Aerva lanata - badra - pashana beda

Aerva lanta - badra - pashana beda

Aerva lanata is a woody, prostrate or succulent, perennial herb in the Amaranthaceae family of the genus Aerva that sometimes flowers in the first year.[4][5] Aerva lanata belonging to Amaranthaceae family is a common weed which grows wild everywhere in plains of India. The root has a camphor like aroma. The dried flowers which look like soft spikes, are sold under the commercial name as Buikallan or Boor. Decoction of the flowers is said to cure stones in any part of the stomach and that of the root is diuretic and cure for kidney stones.

Common names

  • Bengali: Chaya.
  • Duk.: Kul -ke -jar, Khul.
  • Hindi:Gorakhbuti or Kapuri jadi.
  • Kannada: Bilesuli.
  • Malayalam: Cherula.
  • Marathi: Kapuri-madhura.
  • Punjabi: Bui-kaltan (flowers as sold in bazaars).
  • Rajasthani: Bhui.
  • Sanskrit: Astmabayda[6]
  • Sindhi: Bhui, Jari.
  • Sinhalese-Pol pala.
  • Tamil: Sirru -pulay -vayr.
  • Telugu: Pinde-conda, Pindi-chetter.
  • Trans-Indus: Asmei, Spirke, Sasai.
  • Swahili: Kinongo
  • Akan-Asante bameha
  • Abure n-tanfa
  • Akye: munongbe
  • Baule akopinolé
  • Guere (Chiehn) ura ore, wore oré (K&B) wulo wulé (B&D)


A. lanata prefers damper sites than A. javanica and can be found in open forests on mountain slopes, on waste and disturbed ground, deserted cultivation and coastal scrub[4] and at altitudes from sea level to 900 metres (3,000 ft).



Northeast Tropical Africa: Ethiopia, Somalia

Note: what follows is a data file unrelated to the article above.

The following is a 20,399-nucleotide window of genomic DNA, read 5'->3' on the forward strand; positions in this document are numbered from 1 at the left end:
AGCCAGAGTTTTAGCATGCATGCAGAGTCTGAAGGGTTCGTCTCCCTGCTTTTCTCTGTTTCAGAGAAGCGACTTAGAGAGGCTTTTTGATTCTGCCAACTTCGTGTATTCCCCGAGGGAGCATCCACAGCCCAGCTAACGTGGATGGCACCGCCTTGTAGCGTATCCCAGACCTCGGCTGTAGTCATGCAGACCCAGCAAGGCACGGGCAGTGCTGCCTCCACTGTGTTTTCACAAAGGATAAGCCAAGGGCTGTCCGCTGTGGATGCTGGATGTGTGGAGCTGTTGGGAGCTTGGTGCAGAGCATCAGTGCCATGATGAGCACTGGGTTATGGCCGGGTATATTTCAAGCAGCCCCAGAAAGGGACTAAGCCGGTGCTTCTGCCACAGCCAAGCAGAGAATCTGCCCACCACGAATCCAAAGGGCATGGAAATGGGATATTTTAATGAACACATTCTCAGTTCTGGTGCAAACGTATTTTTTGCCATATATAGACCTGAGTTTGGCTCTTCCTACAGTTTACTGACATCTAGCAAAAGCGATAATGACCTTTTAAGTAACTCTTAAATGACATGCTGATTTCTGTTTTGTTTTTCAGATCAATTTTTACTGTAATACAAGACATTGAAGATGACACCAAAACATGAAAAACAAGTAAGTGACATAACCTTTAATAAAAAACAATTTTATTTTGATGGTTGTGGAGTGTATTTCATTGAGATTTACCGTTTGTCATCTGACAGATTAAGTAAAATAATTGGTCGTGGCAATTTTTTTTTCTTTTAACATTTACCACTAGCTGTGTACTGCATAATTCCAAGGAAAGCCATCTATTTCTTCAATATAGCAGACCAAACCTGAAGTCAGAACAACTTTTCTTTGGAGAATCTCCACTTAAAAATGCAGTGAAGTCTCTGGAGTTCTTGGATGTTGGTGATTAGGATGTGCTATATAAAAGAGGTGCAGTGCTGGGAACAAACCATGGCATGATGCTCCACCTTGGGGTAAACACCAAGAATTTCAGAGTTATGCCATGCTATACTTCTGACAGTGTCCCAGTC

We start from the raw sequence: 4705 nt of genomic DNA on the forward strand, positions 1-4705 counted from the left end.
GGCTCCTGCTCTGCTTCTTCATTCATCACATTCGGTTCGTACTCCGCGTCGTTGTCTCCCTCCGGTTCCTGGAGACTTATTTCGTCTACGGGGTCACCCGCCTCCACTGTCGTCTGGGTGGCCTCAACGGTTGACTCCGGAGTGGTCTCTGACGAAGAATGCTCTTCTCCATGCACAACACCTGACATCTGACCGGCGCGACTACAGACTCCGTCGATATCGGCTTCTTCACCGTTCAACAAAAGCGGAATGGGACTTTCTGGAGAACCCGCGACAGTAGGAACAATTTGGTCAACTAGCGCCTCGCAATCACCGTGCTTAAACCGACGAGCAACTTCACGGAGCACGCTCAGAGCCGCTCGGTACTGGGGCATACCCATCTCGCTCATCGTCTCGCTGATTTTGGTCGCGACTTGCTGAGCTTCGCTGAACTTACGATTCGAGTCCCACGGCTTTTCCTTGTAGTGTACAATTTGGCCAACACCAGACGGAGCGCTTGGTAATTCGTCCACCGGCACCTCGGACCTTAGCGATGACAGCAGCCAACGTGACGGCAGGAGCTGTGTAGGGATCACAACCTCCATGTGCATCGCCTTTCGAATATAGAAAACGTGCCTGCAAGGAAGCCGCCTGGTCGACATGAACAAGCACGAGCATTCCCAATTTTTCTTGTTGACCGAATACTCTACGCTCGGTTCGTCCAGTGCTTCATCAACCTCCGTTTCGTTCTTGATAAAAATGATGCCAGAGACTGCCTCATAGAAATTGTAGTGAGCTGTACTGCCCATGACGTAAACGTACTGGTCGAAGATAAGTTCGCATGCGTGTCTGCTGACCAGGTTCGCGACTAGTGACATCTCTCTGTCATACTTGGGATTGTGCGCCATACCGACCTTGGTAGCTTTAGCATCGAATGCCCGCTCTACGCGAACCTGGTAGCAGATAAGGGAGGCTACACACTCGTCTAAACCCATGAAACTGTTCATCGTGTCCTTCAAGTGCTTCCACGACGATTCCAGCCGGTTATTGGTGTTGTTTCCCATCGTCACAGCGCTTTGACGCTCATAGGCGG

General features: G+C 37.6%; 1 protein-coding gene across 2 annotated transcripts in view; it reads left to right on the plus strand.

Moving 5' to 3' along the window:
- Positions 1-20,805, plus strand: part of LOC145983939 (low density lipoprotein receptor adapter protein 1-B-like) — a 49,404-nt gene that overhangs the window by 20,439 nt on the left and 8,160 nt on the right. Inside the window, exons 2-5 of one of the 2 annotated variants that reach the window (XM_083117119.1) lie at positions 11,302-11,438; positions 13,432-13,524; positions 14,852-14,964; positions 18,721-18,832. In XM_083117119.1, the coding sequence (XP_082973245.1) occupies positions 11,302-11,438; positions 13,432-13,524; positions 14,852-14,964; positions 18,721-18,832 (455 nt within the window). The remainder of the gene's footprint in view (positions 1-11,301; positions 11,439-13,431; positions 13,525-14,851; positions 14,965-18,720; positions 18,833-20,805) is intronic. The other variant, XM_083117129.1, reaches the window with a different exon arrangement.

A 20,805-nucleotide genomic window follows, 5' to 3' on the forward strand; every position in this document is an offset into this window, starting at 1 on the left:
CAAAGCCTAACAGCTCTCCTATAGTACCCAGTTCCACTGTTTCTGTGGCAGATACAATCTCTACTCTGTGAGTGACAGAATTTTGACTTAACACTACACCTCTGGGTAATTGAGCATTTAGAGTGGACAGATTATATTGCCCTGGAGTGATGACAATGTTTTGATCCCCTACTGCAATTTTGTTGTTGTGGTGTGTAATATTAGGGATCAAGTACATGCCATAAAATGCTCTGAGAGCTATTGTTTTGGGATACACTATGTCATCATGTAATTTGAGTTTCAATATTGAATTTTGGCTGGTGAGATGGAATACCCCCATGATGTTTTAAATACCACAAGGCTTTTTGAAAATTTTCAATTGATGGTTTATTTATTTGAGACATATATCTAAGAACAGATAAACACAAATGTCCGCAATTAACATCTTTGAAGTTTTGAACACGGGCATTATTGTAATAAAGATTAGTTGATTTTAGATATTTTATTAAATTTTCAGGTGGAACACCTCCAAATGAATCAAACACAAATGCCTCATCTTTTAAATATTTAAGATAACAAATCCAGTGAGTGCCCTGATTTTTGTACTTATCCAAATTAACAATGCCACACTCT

East Tropical Africa: Kenya, Tanzania, Uganda

West-Central Tropical Africa: Cameroon, Rwanda, Zaire

West Tropical Africa: Côte d'Ivoire, Ghana, Liberia, Nigeria, Sierra Leone, Togo

South Tropical Africa: Malawi, Mozambique, Zimbabwe

Southern Africa: South Africa - Natal, Transvaal

Western Indian Ocean: Madagascar

Arabian Peninsula: Saudi Arabia


Indian Subcontinent: India, Sri Lanka

Malesia: Indonesia, Malaysia, Papua New Guinea, Philippines


The plant is said to be diuretic and demulcent. Its diuretic action is said to be very effective in the treatment of urethral discharges and gonorrhoea and is of value in cases of lithiasis and as an anthelmintic. A trace of alkaloid has been detected.


The whole plant, especially the leaves, is edible. The leaves are put into soup or eaten as a spinach or as a vegetable. The plant provides grazing for stock, game in and chickens.

in Bhuvanagiri, AndhraPradesh.



A leaf-decoction is prepared as a gargle for treating sore-throat and used in various complex treatments against guinea-worm. to wash Babies that have become unconscious during an attack of malaria or of some other disease are washed with a leaf decoction at the same time smoke from the burning plant is inhaled. The leaf-sap is also used for eye-complaints. An infusion is given to cure diarrhoea and in an unspecified manner at childbirth, and on sores.


The root is used in snake-bite treatment.


For pains in the lower part of the back leaves and flowers are reduced to ash which is rubbed into cuts on the back.


It gives protection against evil spirits, is a good-luck talisman for hunters, and safeguards the well-being of widows.[


Medicinal plants of India ; Ayurveda

Encyclopedia of Indian Medicinal Plants/Herbs mainly using in Ayurveda with good quality pictures and information like therapeutic usage of Medicinal Plants, cultivation, morphology, habitat, flower characters, Chemical content, parts used, research works etc.

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